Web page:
I didn’t land a permit that week, but left the lodge satisfied. Fly fishing is all about learning the craft, and the best anyone can ask for is to continue adding to their knowledge.
Permit and bonefish are present in the atoll throughout the year. Non-ocean-side flats bonefish are often larger and take flies more readily than ocean-side fish, but they tend to be on the move and casting accuracy is crucial.
Other fish: I did land dozens of bonefish, a hefty barracuda, cubera snapper and several jack species. I also cast to some strikingly beautiful, plump parrotfish, triggerfish and boxfish.
Some anglers give Belize a bad rap for its bonefish, complaining about their size, but I landed several in the 5-pound range, and saw several more that easily eclipsed that. And as mentioned those on the inner flats and lagoons are not as numerous but, on average, are larger due to more available food sources. The bonefish in Belize are getting bigger – not that anyone ought to complain about a 5-pound bonefish to begin with.
A note about effective Turneffe atoll bonefish flies: the most productive ones are smaller, quick-sinking, light brown shrimp and crab patterns that incorporated a bright orange tuft, like an egg sac.
TF Lodge owners Craig and Karen Hayes have, over the course of 30+ years, created a sustainable lodge in idyllic surroundings. They strike the fine balance between providing guests with an optimum overall experience and being mindful of the of the atoll’s natural resources. Guides, skiffs, rooms, meals and amenities all fall into the A+ category, and, quite impressively, some of the best flats are located just minutes from the resort: less time travelling to fishing grounds equals more time fishing – something the lodge doesn’t trumpet quite as loudly as it should. One week flies by quickly. An experienced permit stalker told me, “That’s a very special place.” He’s entirely correct. See www.tflats.com for complete lodge and amenities descriptions plus seasonal packages.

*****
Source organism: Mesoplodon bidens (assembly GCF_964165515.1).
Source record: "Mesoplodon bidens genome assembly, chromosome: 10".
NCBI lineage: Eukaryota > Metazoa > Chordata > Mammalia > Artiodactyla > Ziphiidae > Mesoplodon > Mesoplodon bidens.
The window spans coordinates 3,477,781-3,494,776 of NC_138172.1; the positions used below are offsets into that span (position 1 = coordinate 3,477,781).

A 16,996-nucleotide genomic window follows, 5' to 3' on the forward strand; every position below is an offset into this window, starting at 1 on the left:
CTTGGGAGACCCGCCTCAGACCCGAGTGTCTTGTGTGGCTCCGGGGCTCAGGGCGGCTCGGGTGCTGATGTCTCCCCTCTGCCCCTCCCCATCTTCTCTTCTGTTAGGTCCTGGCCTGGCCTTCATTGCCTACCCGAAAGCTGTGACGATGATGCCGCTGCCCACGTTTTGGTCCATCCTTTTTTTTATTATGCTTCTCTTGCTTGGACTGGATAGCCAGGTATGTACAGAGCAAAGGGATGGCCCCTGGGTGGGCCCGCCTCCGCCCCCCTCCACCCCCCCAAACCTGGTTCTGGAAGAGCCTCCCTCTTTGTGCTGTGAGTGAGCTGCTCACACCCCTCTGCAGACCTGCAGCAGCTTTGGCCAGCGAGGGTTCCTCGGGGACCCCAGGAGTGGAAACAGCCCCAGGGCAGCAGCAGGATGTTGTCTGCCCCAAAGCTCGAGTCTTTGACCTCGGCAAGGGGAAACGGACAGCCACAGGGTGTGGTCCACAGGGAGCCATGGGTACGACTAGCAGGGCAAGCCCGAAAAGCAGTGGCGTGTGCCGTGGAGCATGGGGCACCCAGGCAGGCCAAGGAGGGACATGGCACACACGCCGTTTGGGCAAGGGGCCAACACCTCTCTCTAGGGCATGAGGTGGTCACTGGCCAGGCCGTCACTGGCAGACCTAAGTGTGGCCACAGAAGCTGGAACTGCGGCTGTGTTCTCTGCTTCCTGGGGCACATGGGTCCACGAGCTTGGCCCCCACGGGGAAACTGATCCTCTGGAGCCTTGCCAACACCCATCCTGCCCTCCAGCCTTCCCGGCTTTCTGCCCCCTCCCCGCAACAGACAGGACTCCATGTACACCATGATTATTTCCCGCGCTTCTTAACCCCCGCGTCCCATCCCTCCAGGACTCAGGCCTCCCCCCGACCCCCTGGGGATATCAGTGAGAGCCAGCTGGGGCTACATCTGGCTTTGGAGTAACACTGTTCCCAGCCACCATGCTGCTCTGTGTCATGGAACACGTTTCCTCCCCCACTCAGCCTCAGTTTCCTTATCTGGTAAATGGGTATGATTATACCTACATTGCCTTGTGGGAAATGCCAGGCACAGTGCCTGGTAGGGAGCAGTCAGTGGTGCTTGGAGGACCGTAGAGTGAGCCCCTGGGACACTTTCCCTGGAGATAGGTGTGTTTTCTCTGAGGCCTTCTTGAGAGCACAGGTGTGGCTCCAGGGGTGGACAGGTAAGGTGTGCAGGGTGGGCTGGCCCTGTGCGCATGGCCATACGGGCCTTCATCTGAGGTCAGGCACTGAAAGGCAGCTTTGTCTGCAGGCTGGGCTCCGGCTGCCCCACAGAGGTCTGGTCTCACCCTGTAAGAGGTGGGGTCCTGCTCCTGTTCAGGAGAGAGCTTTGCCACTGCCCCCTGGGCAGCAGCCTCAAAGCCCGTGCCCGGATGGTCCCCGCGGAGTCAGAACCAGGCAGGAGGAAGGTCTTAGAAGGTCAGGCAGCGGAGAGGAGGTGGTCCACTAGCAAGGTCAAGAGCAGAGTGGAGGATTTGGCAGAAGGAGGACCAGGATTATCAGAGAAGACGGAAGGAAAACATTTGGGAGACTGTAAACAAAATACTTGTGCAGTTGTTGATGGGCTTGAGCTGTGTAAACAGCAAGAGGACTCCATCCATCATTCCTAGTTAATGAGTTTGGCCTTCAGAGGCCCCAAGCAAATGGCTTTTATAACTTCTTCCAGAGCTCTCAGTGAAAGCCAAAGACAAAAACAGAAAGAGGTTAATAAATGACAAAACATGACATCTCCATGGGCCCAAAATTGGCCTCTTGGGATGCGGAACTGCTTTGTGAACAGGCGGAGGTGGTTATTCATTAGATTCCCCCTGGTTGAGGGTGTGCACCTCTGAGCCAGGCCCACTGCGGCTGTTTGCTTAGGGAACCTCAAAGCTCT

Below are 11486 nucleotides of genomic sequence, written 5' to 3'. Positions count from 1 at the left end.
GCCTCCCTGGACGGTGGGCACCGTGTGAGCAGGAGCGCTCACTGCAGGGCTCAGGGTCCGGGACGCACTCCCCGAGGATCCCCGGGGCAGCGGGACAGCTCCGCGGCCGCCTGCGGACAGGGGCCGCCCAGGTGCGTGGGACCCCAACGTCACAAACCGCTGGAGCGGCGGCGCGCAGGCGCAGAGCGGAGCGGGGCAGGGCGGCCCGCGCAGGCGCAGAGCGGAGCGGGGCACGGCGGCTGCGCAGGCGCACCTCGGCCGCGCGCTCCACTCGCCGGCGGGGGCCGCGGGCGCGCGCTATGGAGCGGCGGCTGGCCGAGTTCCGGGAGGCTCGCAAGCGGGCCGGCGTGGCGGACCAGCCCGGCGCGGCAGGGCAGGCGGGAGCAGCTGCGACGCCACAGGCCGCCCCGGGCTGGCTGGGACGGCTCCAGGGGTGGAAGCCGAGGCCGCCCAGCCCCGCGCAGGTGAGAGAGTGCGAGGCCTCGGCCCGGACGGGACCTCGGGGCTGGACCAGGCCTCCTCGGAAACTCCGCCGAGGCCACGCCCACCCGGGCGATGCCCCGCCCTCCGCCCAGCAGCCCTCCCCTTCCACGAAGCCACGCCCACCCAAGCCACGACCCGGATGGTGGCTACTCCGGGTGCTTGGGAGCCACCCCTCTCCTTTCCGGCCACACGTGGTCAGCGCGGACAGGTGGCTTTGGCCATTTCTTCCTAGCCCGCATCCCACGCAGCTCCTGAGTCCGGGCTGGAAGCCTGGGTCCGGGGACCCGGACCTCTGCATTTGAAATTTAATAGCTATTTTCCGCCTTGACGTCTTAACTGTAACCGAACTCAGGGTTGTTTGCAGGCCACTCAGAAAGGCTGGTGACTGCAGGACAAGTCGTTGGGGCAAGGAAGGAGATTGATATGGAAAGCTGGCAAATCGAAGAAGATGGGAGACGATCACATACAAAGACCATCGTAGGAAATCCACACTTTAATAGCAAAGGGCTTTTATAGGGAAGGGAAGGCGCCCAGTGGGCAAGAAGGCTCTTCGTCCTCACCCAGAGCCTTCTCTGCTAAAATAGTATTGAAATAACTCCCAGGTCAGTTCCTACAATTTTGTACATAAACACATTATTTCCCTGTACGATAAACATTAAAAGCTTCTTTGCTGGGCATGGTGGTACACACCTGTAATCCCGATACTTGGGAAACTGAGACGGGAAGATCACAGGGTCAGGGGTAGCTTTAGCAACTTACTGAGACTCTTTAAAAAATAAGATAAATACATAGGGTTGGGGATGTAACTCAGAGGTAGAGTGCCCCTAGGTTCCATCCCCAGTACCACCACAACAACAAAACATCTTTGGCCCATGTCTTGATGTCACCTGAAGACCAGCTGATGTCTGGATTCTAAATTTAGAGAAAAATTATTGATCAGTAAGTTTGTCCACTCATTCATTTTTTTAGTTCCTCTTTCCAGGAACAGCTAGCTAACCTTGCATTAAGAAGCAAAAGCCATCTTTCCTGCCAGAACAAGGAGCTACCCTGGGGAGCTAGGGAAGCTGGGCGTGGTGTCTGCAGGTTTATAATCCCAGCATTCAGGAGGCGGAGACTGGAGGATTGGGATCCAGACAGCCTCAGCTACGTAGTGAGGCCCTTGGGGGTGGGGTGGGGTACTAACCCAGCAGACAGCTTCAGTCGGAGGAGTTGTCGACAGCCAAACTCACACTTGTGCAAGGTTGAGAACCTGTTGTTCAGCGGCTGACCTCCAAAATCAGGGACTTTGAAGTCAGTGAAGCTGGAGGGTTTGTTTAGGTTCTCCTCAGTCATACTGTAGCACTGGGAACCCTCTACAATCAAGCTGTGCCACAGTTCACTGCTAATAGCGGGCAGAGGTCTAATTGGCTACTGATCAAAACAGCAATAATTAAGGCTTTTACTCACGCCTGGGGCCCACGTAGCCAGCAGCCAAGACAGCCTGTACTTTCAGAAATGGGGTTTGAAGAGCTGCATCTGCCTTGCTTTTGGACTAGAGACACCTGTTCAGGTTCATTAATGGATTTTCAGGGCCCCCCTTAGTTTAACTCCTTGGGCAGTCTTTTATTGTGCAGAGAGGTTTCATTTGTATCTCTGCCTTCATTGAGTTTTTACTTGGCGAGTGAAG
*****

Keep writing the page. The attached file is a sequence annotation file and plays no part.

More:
If you’re a novice bonefish/permit angler, Craig Hayes gives an excellent 40-minute orientation prior to the start of day one, covering everything from equipment requirements to stalking procedures and interaction with the guides.
Recommended permit tackle: 8-9 weight rods (be sure to take along at least one spare rod). Saltwater reel holding a minimum of 200 yds. of 20 lb. backing. WF floating lines with ten-foot 16 to 20 lb. leaders are the standard. Firm-soled wading shoes for flats wading. If you’re a novice angler, the ocean side flats are firm bottomed and make for easier wading.
Other items to have on hand: stripping gloves are an absolute essential, as are polarized sunglasses and hat/full face buff. Also, light-weight long-sleeve shirt and pants for sun protection, water bottle for flats wading, sunscreen, rain jacket, fly tying equipment, camera, and for some Cortaid (cortisone) for sunburn/insect bites.